These rapid-fire tests require participants to press or withhold from pressing a button whenever they receive particular visual cues. In a twist from the usual approach, the performance of the task with negative words (related to borderline psychology) was contrasted with the performance of the task when using neutral words, to reveal how negative emotions affect the participants' ability to perform the task.

As expected, negative emotional words caused participants with borderline personality disorder to have more difficulty with the task at hand and act more impulsively -- ignoring visual cues to stop as they repeatedly pressed the button.

But what was really interesting was what showed up on fMRI.

"We confirmed that discrete parts of the ventromedial prefrontal cortex -- the subgenual anterior cingulate cortex and the medial orbitofrontal cortex areas -- were relatively less active in patients versus controls," Dr. Silbersweig says. "These areas are thought to be key to facilitating behavioral inhibition under emotional circumstances, so if they are underperforming that could contribute to the disinhibition one so often sees with borderline personality disorder."

At the same time, the research team observed heightened levels of activation during the tests in other areas of the patients' brains, including the amygdala, a locus for emotions such as anger and fear, and some of the brain's other limbic regions, which are linked to emotional processing.

"In the frontal region and the amygdala, the degree to which the brain aberrations occurred was closely correlated to the degree with which patients with borderline personality disorder had clinical difficulty controlling their behavior, or had difficulty with negative emotion, respectively," Dr. Silbersweig notes.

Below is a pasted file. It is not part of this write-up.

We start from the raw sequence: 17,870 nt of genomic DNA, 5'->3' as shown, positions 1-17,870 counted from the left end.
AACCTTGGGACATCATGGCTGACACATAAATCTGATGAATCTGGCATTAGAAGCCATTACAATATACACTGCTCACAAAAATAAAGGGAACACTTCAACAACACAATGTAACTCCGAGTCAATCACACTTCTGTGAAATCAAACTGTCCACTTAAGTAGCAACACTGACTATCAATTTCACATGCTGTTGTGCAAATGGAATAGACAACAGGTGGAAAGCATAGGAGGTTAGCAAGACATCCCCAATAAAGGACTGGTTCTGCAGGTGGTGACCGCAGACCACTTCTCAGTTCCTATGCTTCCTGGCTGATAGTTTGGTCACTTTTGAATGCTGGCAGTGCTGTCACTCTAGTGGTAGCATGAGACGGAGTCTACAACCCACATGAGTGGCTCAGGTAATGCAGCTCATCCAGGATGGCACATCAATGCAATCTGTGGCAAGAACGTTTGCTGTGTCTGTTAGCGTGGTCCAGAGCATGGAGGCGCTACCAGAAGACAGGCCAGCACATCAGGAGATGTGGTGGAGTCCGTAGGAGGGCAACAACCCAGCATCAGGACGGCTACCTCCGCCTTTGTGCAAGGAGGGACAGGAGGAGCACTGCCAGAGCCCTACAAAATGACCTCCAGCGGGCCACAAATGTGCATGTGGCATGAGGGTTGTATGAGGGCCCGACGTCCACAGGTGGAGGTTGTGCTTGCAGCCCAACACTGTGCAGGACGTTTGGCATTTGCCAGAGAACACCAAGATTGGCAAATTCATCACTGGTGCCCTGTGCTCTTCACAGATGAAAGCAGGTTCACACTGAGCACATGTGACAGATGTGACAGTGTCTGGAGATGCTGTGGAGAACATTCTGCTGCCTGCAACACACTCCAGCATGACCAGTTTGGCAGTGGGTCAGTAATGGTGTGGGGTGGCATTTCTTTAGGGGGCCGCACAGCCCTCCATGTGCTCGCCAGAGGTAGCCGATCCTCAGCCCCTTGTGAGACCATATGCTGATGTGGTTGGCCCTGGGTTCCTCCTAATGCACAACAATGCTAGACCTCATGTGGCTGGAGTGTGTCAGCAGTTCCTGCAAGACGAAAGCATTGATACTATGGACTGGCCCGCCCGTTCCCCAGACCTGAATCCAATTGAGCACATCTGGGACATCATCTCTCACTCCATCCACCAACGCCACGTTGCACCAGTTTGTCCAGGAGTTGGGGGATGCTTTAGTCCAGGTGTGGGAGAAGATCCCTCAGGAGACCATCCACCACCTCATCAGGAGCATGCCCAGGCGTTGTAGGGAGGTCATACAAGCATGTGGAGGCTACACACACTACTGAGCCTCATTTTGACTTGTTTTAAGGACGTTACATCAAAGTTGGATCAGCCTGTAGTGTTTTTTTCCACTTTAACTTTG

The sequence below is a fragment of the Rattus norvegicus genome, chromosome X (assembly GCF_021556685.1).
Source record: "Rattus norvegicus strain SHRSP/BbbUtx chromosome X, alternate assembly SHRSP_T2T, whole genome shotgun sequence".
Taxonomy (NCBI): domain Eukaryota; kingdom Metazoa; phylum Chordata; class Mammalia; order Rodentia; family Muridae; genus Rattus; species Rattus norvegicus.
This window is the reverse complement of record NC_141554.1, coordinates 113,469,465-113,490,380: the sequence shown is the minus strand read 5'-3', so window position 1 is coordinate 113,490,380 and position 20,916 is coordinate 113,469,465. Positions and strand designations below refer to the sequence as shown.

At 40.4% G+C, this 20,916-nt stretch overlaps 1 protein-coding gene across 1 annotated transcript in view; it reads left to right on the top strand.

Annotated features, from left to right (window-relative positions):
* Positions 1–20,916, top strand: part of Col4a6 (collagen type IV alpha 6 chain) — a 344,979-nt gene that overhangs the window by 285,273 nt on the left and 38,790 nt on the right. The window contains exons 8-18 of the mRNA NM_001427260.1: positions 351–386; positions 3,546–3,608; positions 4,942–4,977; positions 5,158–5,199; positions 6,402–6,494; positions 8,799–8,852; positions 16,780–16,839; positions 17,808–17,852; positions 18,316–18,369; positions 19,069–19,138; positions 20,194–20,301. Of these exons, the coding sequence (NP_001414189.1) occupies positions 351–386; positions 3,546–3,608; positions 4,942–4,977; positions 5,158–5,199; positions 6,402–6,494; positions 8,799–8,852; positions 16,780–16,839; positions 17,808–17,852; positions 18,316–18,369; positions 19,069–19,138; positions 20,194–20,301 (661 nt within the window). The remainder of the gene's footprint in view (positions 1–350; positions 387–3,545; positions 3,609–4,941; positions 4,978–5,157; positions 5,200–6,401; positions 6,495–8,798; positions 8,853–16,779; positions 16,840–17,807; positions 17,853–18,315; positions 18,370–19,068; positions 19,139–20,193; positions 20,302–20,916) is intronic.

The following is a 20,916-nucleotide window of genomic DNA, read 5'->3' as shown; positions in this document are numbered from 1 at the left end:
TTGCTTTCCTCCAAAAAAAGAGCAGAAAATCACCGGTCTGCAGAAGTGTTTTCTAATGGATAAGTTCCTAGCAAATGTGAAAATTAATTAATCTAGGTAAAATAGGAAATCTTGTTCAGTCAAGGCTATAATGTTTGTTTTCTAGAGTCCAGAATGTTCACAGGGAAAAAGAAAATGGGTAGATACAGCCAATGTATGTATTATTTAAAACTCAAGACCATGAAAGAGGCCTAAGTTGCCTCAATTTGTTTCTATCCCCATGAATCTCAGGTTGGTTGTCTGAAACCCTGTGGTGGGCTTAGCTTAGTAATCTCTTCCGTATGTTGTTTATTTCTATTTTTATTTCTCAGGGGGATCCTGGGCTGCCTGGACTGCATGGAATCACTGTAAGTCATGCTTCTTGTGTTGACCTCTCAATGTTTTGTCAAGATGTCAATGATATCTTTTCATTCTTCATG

The study sheds light not only on borderline personality disorder, but on the mechanisms healthy individuals rely on to curb their tempers in the face of strong emotion.

Still, patients struggling with borderline personality disorder stand to benefit most from this groundbreaking research. An accompanying journal commentary labels the study "rigorous" and "systematic," and one of the first to validate with neuroimaging what scientists had only been able to guess at before.

"The more that this type of work gets done, the more people will understand that mental illness is not the patient's fault -- that there are circuits in the brain that control these functions in humans and that these disorders are tied to fundamental disruptions in these circuits," Dr. Silbersweig says. "Our hope is that such insights will help erode the stigma surrounding psychiatric illness."

The research could even help lead to better treatment.

As pointed out in the commentary, the research may help explain how specific biological or psychological therapies could ease symptoms of borderline personality disorder for some patients, by addressing the underlying biology of impulsivity in the context of overwhelming negative emotion. The more scientists understand the neurological aberrations that give rise to the disorder, the greater the hope for new, highly targeted drugs or other therapeutic interventions.

"Going forward, we plan to test hypotheses about changes in these brain regions associated with various types of treatment," Dr. Silberswieg says. "Such work by ourselves and others could help confirm these initial findings and point the way to better therapies."

Source: New York- Presbyterian Hospital